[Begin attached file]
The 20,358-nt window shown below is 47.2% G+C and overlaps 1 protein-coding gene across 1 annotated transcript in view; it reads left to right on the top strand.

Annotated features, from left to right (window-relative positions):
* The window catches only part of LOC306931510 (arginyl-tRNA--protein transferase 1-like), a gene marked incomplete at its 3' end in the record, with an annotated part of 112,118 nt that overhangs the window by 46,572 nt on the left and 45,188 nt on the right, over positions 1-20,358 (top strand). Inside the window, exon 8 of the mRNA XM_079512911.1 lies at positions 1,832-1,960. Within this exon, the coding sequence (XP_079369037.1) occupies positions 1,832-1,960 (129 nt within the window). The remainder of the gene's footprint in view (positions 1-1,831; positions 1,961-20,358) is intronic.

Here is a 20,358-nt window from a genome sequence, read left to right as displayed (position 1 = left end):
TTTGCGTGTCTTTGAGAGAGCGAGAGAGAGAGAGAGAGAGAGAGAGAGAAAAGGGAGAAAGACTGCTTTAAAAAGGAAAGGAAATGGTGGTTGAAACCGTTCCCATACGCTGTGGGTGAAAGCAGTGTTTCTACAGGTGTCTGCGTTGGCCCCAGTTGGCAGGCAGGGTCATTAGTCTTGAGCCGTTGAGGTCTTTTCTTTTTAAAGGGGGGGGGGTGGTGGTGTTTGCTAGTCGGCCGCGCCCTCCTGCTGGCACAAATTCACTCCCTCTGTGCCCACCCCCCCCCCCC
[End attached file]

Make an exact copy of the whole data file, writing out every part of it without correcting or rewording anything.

The 20,358-nt window shown below is 47.2% G+C and overlaps 1 protein-coding gene across 1 annotated transcript in view; it reads left to right on the top strand.

Annotated features, from left to right (window-relative positions):
* The window catches only part of LOC306931510 (arginyl-tRNA--protein transferase 1-like), a gene marked incomplete at its 3' end in the record, with an annotated part of 112,118 nt that overhangs the window by 46,572 nt on the left and 45,188 nt on the right, over positions 1-20,358 (top strand). Inside the window, exon 8 of the mRNA XM_079512911.1 lies at positions 1,832-1,960. Within this exon, the coding sequence (XP_079369037.1) occupies positions 1,832-1,960 (129 nt within the window). The remainder of the gene's footprint in view (positions 1-1,831; positions 1,961-20,358) is intronic.

Here is a 20,358-nt window from a genome sequence, read left to right as displayed (position 1 = left end):
TTTGCGTGTCTTTGAGAGAGCGAGAGAGAGAGAGAGAGAGAGAGAGAGAAAAGGGAGAAAGACTGCTTTAAAAAGGAAAGGAAATGGTGGTTGAAACCGTTCCCATACGCTGTGGGTGAAAGCAGTGTTTCTACAGGTGTCTGCGTTGGCCCCAGTTGGCAGGCAGGGTCATTAGTCTTGAGCCGTTGAGGTCTTTTCTTTTTAAAGGGGGGGGGGTGGTGGTGTTTGCTAGTCGGCCGCGCCCTCCTGCTGGCACAAATTCACTCCCTCTGTGCCCACCCCCCCCCCCC